COPA directives: Food Safety Division in the dark
Although the Committee on Public Accounts (COPA) had recently informed the Ministry of Health about conducting immediate and comprehensive inspections regarding harmful substances in food, including in imported food items, The Sunday Morning learnt that the Environment Health, Occupational Health, and Food Safety Division has been kept in the dark about the matters that were discussed.
When The Sunday Morning contacted the Environment Health, Occupational Health, and Food Safety Division Director Dr. V.T.S.K. Siriwardhana to ask about the steps that his division plans to take, he said that he did not take part at the COPA meeting and was unaware as to what was discussed.
“We too have been receiving informal information on the matter. While we are currently working on improving the food testing laboratory facilities, we are yet to receive any of the directives issued by the COPA officially. Therefore, I am unable to give an answer to your question,” Dr. Siriwardhana noted.
The matter on improving laboratory facilities, streamlining the testing process, and improving laws pertaining to food security was discussed during the recent COPA meeting that was held in Parliament to review the Auditor General’s Report of the Ministry of Health for the year 2017/2018 and current performance which stated that a number of issues are currently arising due to the non-implementation of a proper programme for food security in the country.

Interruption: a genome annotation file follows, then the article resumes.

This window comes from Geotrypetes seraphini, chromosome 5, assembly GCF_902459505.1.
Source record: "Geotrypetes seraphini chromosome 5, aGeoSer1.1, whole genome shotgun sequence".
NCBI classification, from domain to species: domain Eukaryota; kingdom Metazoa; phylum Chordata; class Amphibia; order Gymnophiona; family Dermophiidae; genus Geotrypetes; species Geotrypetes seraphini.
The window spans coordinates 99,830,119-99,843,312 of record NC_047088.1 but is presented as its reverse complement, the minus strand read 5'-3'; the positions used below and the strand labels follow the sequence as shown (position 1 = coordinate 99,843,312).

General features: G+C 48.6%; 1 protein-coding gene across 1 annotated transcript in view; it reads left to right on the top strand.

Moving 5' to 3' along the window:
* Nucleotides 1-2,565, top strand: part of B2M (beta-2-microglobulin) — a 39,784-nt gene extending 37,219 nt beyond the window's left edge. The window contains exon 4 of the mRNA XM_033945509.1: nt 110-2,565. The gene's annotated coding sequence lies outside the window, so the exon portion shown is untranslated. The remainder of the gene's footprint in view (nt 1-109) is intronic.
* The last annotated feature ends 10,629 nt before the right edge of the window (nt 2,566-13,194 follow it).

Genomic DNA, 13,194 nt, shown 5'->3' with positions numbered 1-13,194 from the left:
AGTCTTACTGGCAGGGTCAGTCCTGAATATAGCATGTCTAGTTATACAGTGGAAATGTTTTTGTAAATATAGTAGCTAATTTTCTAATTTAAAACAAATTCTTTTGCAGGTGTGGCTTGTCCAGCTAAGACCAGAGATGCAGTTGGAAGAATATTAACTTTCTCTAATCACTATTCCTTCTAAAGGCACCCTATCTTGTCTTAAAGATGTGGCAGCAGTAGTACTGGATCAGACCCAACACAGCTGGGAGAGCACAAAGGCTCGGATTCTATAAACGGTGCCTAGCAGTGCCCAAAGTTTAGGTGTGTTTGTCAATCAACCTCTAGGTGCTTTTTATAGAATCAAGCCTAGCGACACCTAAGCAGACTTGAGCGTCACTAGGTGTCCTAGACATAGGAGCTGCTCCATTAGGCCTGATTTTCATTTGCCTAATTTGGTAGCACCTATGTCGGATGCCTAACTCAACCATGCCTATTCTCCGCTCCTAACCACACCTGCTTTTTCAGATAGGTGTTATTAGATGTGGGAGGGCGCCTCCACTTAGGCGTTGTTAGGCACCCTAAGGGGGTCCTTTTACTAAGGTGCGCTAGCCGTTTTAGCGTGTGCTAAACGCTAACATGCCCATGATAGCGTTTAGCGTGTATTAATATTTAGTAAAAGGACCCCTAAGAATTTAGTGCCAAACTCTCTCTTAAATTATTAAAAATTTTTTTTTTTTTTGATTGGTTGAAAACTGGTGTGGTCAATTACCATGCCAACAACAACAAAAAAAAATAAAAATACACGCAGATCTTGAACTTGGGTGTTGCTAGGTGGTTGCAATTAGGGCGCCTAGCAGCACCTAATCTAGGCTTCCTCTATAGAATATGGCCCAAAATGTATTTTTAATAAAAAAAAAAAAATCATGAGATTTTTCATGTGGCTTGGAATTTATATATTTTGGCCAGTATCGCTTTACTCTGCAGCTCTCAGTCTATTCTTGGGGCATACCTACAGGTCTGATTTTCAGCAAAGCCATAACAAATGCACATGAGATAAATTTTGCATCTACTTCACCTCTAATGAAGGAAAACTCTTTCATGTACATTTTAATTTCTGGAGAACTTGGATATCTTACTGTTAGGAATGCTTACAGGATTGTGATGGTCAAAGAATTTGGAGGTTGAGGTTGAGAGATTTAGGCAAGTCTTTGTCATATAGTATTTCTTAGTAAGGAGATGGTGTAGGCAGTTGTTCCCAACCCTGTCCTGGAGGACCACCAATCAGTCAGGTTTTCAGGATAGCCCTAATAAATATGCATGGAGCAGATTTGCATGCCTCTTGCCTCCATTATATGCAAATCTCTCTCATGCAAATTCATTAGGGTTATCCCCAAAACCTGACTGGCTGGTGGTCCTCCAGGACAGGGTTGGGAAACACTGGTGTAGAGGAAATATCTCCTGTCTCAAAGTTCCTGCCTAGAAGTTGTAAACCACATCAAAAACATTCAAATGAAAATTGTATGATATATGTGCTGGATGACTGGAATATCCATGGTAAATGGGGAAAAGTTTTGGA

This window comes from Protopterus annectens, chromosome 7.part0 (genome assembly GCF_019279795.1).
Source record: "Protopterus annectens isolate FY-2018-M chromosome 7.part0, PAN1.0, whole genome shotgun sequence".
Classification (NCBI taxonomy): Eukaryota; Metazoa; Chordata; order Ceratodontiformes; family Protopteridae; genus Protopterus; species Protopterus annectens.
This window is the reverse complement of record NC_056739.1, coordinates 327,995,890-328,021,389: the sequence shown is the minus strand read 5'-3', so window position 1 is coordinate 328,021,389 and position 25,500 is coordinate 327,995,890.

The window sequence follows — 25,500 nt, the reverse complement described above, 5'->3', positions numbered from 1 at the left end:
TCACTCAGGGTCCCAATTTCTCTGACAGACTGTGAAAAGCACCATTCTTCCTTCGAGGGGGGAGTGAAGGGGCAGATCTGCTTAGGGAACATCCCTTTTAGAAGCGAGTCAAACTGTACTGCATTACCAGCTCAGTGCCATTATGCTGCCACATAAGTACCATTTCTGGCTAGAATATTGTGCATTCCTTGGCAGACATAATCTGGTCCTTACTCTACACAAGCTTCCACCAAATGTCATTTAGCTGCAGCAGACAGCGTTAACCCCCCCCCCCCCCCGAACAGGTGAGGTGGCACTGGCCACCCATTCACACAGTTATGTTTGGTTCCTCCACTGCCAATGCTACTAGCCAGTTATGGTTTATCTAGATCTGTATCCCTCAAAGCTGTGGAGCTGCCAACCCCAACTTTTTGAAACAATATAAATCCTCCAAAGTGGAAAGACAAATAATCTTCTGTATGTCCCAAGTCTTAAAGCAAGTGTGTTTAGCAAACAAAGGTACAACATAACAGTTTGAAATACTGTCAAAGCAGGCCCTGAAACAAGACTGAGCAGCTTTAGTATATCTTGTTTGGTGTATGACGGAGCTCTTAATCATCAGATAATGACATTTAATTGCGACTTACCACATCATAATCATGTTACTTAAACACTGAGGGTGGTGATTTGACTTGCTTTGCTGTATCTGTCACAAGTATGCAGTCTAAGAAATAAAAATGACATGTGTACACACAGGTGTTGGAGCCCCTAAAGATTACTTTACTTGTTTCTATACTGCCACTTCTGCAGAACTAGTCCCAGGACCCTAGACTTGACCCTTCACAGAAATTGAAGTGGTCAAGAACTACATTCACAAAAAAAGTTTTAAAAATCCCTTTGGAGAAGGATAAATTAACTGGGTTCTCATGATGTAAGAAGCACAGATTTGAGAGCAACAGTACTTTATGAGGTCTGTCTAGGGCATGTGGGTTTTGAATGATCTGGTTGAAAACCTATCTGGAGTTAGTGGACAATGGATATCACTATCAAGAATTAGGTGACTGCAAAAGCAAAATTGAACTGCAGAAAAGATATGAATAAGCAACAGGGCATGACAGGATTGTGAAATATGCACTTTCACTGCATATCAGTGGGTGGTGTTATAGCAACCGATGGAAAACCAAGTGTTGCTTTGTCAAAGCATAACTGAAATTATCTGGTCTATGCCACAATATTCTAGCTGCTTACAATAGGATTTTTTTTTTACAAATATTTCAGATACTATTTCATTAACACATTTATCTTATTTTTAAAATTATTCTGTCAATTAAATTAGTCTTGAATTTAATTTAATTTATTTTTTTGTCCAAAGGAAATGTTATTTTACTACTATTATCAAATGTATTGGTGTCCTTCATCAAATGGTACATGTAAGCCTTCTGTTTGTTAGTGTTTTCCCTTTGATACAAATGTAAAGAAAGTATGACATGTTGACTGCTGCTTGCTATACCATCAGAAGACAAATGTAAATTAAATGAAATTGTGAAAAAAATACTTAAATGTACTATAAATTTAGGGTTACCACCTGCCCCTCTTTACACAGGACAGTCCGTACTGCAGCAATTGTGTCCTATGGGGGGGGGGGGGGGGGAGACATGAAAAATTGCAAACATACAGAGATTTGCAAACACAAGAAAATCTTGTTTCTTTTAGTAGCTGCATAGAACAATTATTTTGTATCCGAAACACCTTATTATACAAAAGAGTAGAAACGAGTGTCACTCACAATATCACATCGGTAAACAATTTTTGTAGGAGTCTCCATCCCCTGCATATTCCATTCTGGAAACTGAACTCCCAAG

COPA Chairman Prof. Tissa Vitharana stated: “The authority to conduct investigations on harmful substances in food, including imported food items, is vested with the Ministry of Health. Therefore, laboratory facilities for food testing should be improved and the laws pertaining to food security should be amended expeditiously. I have issued directives to the Ministry of Health to take immediate action regarding the same.”
State Minister of Co-operative Services, Marketing Development, and Consumer Protection Lasantha Alagiyawanna noted: “There has not been a proper monitoring mechanism to assess the quality and safety of most of these consumer goods before it gets cleared at the Customs for consumption. Moreover, the situation has worsened due to the lack of proper coordination among food testing laboratories.”
Alagiyawanna elaborated that while the shortfalls in the present process have already been identified, the processes followed by each institution would be updated and standardised to match with the international quality standards or food regulations that are presently practiced.
The State Ministry of Co-operative Services, Marketing Development, and Consumer Protection is said to have commenced discussions with about 40 institutions including the Sri Lanka Customs, Consumer Affairs Authority, Ministry of Agriculture, Ministry of Health, Sri Lanka Standards Institution, and Industrial Technology Institute to set in place a process where all food and supplementary foods are to be subjected to a quality check before being released to the market.
MP Dr. Harini Amarasuriya meanwhile had emphasised on the fact that cosmetics imported into the country contain highly harmful chemicals as well and a proper testing method should be in place for such products as well.
The COPA was of the view that it was very important to formulate a proper regulatory system for the importation of beauty products and instructed the officials of the Ministry of Health to take immediate action in this regard as well.